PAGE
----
It might have been cause for concern when, near the end of a pregame message from UNLV acting president Marta Meana, her face froze on that LED widescreen scoreboard — which freezes a lot — hanging above center court at the Thomas & Mack Center.
It might have been cause for worry when the cannon that shoots free T-shirts into the stands didn’t work. It’s just not the same, having folks throw them.
Opening night in college basketball can offer various hiccups and miscues, unless you’re Boise State and beating someone named Life Pacific Insurance by 77.
As for the Rebels, they were far more good than bad in making T.J. Otzelberger’s debut a success.
The new head coach watched his team dismiss Purdue-Fort Wayne 86-71 on Tuesday night before an announced gathering of 7,728, and you can be sure 4,000 of those actually showed up.
What those who stayed away missed was an impressive first act from the Rebels with much room for improvement, which you would expect from a program attempting an entire face-lift in terms of how it has played for so long.
It was sloppy in parts and not in others but, all the while, the concepts were distinct and obvious.
“I was pleased with our guys and how they came out prepared for this game,” Otzelberger said. “There are always nerves on opening night. No matter how many dress rehearsals you have, once it’s for real, it’s real.”
UNLV shot 28-of-54, made 7-of-19 from 3, and the only midrange jumper spotted on a shot chart came from junior Jonah Antonio with just under 17 minutes remaining and his team up 14.
I would assume such a blatant disregard for Otzelberger’s system would usually get Antonio a few extra sprints in practice, but only three seconds on the shot clock remained when he dared attempt the archaic heave.
You would think Otzelberger would choose that over a violation.
Nobody is really sure.
That, and Antonio might have the best shooting stroke UNLV has known since Curtis Terry, now working on the team’s radio broadcast as an analyst.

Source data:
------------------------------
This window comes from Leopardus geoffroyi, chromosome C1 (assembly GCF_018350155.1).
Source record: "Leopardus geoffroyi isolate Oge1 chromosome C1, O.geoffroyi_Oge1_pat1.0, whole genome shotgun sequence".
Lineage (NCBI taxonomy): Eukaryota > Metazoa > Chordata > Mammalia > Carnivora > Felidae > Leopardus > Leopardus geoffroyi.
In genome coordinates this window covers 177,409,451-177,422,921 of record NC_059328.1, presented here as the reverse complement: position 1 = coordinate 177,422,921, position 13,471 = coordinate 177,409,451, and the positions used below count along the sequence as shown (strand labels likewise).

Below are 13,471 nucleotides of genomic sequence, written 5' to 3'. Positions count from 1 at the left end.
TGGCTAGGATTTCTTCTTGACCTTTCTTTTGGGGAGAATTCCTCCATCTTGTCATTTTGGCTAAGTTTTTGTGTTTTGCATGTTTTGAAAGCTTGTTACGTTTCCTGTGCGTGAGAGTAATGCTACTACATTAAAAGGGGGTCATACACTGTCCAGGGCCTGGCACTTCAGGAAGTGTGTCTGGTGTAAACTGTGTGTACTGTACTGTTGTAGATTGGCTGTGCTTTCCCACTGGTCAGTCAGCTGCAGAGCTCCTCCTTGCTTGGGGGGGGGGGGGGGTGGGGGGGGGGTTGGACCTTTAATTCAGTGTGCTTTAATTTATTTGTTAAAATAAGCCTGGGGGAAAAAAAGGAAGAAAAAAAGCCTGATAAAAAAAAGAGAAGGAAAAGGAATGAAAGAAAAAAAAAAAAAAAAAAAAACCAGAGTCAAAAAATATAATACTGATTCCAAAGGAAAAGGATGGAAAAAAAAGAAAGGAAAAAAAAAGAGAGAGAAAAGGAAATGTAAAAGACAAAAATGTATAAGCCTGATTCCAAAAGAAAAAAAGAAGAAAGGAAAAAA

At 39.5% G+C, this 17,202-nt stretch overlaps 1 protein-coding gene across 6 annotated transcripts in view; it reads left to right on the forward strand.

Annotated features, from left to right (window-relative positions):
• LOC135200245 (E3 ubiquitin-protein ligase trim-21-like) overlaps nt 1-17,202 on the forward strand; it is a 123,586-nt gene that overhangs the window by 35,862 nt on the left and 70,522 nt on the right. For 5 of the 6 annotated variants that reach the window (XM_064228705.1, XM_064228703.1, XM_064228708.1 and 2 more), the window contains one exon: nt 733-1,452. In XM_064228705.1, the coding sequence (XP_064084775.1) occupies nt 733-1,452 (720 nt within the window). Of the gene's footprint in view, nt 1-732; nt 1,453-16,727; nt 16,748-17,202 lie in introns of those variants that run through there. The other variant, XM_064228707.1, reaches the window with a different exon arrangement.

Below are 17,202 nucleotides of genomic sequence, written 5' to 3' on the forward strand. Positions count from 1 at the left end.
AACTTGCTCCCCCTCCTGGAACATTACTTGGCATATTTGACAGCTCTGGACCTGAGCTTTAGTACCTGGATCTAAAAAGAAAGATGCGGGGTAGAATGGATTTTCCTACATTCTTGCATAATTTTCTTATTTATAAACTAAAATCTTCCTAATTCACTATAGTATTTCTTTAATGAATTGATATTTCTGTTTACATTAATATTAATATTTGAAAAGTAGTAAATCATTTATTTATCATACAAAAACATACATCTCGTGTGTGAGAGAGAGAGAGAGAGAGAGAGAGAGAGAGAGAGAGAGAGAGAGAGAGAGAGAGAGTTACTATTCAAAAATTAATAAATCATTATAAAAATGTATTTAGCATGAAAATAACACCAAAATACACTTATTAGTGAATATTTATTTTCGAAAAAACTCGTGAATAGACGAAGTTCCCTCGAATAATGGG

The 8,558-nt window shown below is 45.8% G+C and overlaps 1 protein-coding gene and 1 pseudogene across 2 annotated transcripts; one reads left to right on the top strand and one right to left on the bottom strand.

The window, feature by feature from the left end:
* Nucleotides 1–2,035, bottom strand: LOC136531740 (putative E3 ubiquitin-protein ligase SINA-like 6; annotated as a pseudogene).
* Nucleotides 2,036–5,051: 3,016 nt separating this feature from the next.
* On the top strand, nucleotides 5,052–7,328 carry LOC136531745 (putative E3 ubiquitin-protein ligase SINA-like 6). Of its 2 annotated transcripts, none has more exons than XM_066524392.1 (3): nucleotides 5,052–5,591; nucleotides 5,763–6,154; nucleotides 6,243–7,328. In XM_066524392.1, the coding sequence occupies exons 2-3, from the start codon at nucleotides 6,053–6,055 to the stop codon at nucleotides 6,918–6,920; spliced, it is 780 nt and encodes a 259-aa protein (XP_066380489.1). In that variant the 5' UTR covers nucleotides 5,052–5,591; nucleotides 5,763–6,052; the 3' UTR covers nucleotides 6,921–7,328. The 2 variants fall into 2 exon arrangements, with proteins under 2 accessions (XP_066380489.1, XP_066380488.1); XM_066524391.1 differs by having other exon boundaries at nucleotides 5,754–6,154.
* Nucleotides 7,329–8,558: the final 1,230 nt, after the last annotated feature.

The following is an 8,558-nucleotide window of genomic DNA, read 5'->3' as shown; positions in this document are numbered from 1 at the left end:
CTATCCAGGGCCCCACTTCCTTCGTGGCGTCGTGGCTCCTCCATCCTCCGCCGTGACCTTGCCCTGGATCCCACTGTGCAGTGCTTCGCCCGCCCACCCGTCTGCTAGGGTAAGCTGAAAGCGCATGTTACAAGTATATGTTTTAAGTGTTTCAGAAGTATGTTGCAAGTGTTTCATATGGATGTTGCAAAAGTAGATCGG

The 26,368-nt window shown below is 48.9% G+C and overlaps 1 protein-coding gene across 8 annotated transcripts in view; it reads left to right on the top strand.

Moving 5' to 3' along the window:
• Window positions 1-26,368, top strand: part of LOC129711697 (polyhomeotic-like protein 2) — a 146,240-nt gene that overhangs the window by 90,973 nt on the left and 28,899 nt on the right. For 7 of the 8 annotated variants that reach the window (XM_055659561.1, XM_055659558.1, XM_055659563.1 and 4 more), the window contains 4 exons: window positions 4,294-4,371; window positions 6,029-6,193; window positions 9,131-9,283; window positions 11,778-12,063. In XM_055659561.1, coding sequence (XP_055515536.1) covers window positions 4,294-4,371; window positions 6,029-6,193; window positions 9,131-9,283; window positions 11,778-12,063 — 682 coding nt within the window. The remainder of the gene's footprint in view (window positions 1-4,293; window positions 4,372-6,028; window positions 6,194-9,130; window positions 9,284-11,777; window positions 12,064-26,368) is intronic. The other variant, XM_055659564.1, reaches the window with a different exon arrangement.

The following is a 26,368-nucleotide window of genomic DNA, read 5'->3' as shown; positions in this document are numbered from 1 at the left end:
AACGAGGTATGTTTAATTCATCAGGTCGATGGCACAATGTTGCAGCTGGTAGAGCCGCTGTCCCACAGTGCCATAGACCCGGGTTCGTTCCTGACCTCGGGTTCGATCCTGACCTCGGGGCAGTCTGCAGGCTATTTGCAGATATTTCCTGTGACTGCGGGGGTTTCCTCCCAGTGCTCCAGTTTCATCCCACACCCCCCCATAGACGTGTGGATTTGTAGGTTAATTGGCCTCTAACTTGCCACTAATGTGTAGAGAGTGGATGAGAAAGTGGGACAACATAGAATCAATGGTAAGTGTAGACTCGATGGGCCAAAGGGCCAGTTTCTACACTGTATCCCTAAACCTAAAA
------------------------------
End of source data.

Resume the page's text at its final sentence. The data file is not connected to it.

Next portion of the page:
“I mean, it’s college basketball, so there were going to be some first game jitters,” said Antonio, who scored 17 while making 5-of-9 from 3. “As the games go on, you gain more chemistry. Just play hard all the time. That’s what (Otzelberger) wants us to do — give maximum effort every time out there and it will pay off.”
The Fort Wayne part came out in Purdue enough for UNLV not to feel much stress the final 30 or so minutes, which offered plenty of time for the Rebels to work on that which will make the better.
They really share the ball. They really move the ball. They only had 13 turnovers in a first game with all those new faces.
They need to remind Utah transfer Donnie Tillman (four first-half turnovers) to dribble less.
They have two guards in Amauri Hardy and Elijah Mitrou-Long — a combined 12 assists and just four turnovers — who can share the lead spot. Both made good decisions Tuesday, not always the easiest skill when a second-half lead swells and things get loose.
UNLV, certainly not a team to win many games from the free-throw line in recent years, made 23 of 28 attempts.
No, that is not a misprint.
The Rebels were also, for the most part, solid defensively against an inferior foe, having much to do with the Mastodons shooting 6-of-22 on 3s.
The part about Fort Wayne also had something to do with it.
Minutes before the Otzelberger era tipped off, Meana’s face froze at the instant she was to say, “Lights, please,” as a way to begin introductions for UNLV’s starting lineup.
But the place still went dark and the band played and the fireworks were shot off and UNLV won a game it was expected to.
Kansas State, in its own rebuilding mode, visits Saturday.
Things get tougher fast.
“It feels great (to win his opener at UNLV),” Otzelberger said. “I’m humbled every day to have a position like this. I work like it’s the greatest job on earth and I believe that it is.”
With that, they’re off and Runnin’ under him, a moment frozen in time for UNLV.
In more ways than one.
Contact columnist Ed Graney at email@example.com or 702-383-4618. He can be heard on “The Press Box,” ESPN Radio 100.9 FM and 1100 AM, from 7 a.m. to 10 a.m. Monday through Friday. Follow @edgraney on Twitter.